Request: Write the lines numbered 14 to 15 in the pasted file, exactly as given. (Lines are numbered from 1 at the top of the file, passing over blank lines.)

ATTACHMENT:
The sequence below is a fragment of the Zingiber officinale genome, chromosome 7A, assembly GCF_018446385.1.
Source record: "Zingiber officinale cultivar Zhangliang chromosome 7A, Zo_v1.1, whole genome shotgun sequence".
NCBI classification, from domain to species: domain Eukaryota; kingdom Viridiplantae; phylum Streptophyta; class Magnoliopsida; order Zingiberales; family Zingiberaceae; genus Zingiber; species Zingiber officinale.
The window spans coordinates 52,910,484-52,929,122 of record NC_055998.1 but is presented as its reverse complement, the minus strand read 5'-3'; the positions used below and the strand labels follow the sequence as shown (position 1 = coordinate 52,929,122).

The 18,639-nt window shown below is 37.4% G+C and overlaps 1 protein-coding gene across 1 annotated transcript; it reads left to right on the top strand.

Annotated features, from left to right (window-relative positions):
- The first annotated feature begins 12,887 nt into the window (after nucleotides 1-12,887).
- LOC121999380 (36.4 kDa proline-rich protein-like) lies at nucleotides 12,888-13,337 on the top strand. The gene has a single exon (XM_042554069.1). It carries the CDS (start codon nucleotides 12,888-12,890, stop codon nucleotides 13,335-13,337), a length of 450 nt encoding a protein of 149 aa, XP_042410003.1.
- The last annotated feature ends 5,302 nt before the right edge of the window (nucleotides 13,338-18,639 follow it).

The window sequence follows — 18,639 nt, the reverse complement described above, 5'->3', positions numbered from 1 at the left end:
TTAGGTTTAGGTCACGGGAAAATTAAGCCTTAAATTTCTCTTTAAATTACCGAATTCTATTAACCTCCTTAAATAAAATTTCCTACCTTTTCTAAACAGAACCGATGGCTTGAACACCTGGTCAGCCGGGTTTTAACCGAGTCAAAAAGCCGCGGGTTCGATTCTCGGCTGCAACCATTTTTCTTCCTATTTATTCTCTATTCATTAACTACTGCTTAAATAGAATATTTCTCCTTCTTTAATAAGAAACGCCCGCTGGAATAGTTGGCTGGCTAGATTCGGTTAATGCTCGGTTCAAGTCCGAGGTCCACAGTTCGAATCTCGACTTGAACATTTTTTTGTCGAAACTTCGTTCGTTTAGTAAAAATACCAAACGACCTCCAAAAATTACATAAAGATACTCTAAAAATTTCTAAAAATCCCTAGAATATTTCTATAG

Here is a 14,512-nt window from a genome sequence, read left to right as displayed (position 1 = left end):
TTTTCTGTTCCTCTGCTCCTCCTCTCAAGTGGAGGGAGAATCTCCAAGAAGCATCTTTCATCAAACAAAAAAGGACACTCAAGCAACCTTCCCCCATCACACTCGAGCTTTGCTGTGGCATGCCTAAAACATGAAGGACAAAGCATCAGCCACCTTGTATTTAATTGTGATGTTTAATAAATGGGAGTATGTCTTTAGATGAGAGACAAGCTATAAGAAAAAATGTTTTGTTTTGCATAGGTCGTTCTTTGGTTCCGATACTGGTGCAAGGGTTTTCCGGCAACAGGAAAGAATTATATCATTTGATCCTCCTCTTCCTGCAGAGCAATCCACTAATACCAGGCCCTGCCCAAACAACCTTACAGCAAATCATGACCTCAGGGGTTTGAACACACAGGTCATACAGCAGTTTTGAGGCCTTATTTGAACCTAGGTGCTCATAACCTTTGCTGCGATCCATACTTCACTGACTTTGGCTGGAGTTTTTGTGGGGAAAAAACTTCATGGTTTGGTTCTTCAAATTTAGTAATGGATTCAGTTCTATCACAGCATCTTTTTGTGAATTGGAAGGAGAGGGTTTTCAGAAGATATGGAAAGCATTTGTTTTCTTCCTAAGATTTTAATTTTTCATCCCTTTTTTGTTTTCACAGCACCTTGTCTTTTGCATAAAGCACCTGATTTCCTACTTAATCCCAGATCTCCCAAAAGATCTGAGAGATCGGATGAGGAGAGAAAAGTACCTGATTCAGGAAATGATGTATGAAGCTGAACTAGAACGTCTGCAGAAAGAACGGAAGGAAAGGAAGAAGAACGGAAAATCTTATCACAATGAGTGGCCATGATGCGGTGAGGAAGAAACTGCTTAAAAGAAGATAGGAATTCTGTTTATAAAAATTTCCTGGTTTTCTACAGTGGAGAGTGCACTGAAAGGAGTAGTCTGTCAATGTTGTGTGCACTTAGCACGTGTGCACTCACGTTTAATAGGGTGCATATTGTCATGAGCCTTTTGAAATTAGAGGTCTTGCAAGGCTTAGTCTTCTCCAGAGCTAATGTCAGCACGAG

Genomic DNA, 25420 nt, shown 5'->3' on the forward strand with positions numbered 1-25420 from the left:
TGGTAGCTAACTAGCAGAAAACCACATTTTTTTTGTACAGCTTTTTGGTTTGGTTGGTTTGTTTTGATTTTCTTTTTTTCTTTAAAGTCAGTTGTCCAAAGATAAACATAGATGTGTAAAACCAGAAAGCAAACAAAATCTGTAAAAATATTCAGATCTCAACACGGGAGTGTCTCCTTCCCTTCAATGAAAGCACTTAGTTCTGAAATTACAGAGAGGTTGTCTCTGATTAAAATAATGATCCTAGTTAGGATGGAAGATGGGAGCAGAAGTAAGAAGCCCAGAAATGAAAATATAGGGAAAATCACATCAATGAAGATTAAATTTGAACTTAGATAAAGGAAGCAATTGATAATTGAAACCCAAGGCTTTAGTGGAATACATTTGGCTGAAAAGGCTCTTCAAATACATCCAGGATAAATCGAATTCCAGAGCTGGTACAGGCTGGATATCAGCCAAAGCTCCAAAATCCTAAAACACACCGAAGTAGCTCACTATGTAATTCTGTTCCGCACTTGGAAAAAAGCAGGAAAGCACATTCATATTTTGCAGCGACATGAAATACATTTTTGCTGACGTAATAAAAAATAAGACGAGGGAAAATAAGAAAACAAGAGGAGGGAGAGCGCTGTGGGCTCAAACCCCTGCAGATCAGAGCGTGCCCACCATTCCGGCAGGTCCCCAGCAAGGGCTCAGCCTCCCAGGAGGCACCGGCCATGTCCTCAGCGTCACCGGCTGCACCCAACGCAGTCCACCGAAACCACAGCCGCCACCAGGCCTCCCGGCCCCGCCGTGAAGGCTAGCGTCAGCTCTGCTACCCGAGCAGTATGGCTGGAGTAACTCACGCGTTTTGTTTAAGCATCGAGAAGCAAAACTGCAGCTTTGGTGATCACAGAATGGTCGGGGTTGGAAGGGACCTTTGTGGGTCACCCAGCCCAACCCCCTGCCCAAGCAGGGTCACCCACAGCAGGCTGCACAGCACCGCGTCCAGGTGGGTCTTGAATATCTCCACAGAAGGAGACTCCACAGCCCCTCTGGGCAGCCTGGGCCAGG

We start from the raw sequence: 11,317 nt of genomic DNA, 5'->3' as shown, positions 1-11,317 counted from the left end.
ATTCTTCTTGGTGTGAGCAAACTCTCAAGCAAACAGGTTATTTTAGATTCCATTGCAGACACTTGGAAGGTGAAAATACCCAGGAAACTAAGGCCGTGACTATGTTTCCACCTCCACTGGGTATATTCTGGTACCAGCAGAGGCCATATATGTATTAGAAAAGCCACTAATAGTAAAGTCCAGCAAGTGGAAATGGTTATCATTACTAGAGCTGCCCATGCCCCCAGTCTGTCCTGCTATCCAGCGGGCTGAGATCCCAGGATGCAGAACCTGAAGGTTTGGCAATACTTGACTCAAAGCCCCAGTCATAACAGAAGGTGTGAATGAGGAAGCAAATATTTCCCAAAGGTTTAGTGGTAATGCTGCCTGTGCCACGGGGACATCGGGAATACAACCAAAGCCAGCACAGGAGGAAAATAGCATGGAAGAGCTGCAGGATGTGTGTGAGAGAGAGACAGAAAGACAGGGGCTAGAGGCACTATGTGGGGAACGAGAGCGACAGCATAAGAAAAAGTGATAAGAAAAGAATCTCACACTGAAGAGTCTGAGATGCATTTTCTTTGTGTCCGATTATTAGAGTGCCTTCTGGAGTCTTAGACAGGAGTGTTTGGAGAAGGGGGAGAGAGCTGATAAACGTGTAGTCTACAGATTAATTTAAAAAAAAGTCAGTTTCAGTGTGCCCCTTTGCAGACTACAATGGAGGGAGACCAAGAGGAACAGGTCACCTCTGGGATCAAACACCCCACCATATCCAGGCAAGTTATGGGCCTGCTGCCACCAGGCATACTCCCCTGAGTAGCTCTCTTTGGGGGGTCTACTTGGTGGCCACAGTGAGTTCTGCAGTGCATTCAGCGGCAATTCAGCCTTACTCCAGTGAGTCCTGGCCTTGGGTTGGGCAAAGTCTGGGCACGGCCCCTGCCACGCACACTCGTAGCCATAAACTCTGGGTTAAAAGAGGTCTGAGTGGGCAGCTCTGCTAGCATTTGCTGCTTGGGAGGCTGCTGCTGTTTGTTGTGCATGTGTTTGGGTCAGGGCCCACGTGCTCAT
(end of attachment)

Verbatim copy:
Genomic DNA, 25420 nt, shown 5'->3' on the forward strand with positions numbered 1-25420 from the left:
TGGTAGCTAACTAGCAGAAAACCACATTTTTTTTGTACAGCTTTTTGGTTTGGTTGGTTTGTTTTGATTTTCTTTTTTTCTTTAAAGTCAGTTGTCCAAAGATAAACATAGATGTGTAAAACCAGAAAGCAAACAAAATCTGTAAAAATATTCAGATCTCAACACGGGAGTGTCTCCTTCCCTTCAATGAAAGCACTTAGTTCTGAAATTACAGAGAGGTTGTCTCTGATTAAAATAATGATCCTAGTTAGGATGGAAGATGGGAGCAGAAGTAAGAAGCCCAGAAATGAAAATATAGGGAAAATCACATCAATGAAGATTAAATTTGAACTTAGATAAAGGAAGCAATTGATAATTGAAACCCAAGGCTTTAGTGGAATACATTTGGCTGAAAAGGCTCTTCAAATACATCCAGGATAAATCGAATTCCAGAGCTGGTACAGGCTGGATATCAGCCAAAGCTCCAAAATCCTAAAACACACCGAAGTAGCTCACTATGTAATTCTGTTCCGCACTTGGAAAAAAGCAGGAAAGCACATTCATATTTTGCAGCGACATGAAATACATTTTTGCTGACGTAATAAAAAATAAGACGAGGGAAAATAAGAAAACAAGAGGAGGGAGAGCGCTGTGGGCTCAAACCCCTGCAGATCAGAGCGTGCCCACCATTCCGGCAGGTCCCCAGCAAGGGCTCAGCCTCCCAGGAGGCACCGGCCATGTCCTCAGCGTCACCGGCTGCACCCAACGCAGTCCACCGAAACCACAGCCGCCACCAGGCCTCCCGGCCCCGCCGTGAAGGCTAGCGTCAGCTCTGCTACCCGAGCAGTATGGCTGGAGTAACTCACGCGTTTTGTTTAAGCATCGAGAAGCAAAACTGCAGCTTTGGTGATCACAGAATGGTCGGGGTTGGAAGGGACCTTTGTGGGTCACCCAGCCCAACCCCCTGCCCAAGCAGGGTCACCCACAGCAGGCTGCACAGCACCGCGTCCAGGTGGGTCTTGAATATCTCCACAGAAGGAGACTCCACAGCCCCTCTGGGCAGCCTGGGCCAGG